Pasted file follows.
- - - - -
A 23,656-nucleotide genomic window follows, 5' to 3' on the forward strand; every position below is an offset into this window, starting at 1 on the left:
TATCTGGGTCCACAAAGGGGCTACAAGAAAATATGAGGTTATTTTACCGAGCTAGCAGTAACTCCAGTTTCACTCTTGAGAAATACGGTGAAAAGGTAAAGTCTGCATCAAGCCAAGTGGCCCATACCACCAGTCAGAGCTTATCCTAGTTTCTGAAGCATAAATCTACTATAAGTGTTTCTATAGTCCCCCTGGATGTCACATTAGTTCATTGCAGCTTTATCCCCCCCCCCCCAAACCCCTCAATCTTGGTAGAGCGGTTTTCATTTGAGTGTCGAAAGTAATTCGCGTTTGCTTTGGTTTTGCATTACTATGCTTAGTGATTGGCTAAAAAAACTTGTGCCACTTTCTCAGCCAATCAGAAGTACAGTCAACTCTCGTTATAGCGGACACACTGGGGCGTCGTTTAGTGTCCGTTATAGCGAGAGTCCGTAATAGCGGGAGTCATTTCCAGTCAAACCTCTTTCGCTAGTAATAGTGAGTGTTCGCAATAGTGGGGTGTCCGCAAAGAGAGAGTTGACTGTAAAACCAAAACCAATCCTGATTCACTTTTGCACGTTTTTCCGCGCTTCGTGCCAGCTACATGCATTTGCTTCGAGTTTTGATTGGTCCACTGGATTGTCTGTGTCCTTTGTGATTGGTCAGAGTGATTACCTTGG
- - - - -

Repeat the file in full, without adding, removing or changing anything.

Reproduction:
A 23,656-nucleotide genomic window follows, 5' to 3' on the forward strand; every position below is an offset into this window, starting at 1 on the left:
TATCTGGGTCCACAAAGGGGCTACAAGAAAATATGAGGTTATTTTACCGAGCTAGCAGTAACTCCAGTTTCACTCTTGAGAAATACGGTGAAAAGGTAAAGTCTGCATCAAGCCAAGTGGCCCATACCACCAGTCAGAGCTTATCCTAGTTTCTGAAGCATAAATCTACTATAAGTGTTTCTATAGTCCCCCTGGATGTCACATTAGTTCATTGCAGCTTTATCCCCCCCCCCCCAAACCCCTCAATCTTGGTAGAGCGGTTTTCATTTGAGTGTCGAAAGTAATTCGCGTTTGCTTTGGTTTTGCATTACTATGCTTAGTGATTGGCTAAAAAAACTTGTGCCACTTTCTCAGCCAATCAGAAGTACAGTCAACTCTCGTTATAGCGGACACACTGGGGCGTCGTTTAGTGTCCGTTATAGCGAGAGTCCGTAATAGCGGGAGTCATTTCCAGTCAAACCTCTTTCGCTAGTAATAGTGAGTGTTCGCAATAGTGGGGTGTCCGCAAAGAGAGAGTTGACTGTAAAACCAAAACCAATCCTGATTCACTTTTGCACGTTTTTCCGCGCTTCGTGCCAGCTACATGCATTTGCTTCGAGTTTTGATTGGTCCACTGGATTGTCTGTGTCCTTTGTGATTGGTCAGAGTGATTACCTTGG